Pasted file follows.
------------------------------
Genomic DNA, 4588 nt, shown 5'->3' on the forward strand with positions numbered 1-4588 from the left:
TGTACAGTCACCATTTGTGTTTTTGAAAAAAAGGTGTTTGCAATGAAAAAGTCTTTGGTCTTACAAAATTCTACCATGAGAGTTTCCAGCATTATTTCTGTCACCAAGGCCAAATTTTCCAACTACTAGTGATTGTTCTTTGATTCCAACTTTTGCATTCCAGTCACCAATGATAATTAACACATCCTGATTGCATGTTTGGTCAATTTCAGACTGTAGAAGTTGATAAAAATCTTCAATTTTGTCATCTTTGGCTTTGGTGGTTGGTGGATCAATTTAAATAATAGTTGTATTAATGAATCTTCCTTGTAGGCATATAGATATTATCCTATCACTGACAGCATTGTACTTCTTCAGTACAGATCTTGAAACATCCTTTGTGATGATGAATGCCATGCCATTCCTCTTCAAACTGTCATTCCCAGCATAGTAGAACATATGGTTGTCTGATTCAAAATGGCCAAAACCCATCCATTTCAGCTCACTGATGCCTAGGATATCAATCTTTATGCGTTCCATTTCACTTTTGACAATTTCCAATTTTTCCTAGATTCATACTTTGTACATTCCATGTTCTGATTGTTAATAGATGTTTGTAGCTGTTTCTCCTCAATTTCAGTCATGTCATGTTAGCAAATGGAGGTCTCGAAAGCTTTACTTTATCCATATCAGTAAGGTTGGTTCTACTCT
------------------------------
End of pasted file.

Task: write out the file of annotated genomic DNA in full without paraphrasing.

Genomic DNA, 4588 nt, shown 5'->3' on the forward strand with positions numbered 1-4588 from the left:
TGTACAGTCACCATTTGTGTTTTTGAAAAAAAGGTGTTTGCAATGAAAAAGTCTTTGGTCTTACAAAATTCTACCATGAGAGTTTCCAGCATTATTTCTGTCACCAAGGCCAAATTTTCCAACTACTAGTGATTGTTCTTTGATTCCAACTTTTGCATTCCAGTCACCAATGATAATTAACACATCCTGATTGCATGTTTGGTCAATTTCAGACTGTAGAAGTTGATAAAAATCTTCAATTTTGTCATCTTTGGCTTTGGTGGTTGGTGGATCAATTTAAATAATAGTTGTATTAATGAATCTTCCTTGTAGGCATATAGATATTATCCTATCACTGACAGCATTGTACTTCTTCAGTACAGATCTTGAAACATCCTTTGTGATGATGAATGCCATGCCATTCCTCTTCAAACTGTCATTCCCAGCATAGTAGAACATATGGTTGTCTGATTCAAAATGGCCAAAACCCATCCATTTCAGCTCACTGATGCCTAGGATATCAATCTTTATGCGTTCCATTTCACTTTTGACAATTTCCAATTTTTCCTAGATTCATACTTTGTACATTCCATGTTCTGATTGTTAATAGATGTTTGTAGCTGTTTCTCCTCAATTTCAGTCATGTCATGTTAGCAAATGGAGGTCTCGAAAGCTTTACTTTATCCATATCAGTAAGGTTGGTTCTACTCT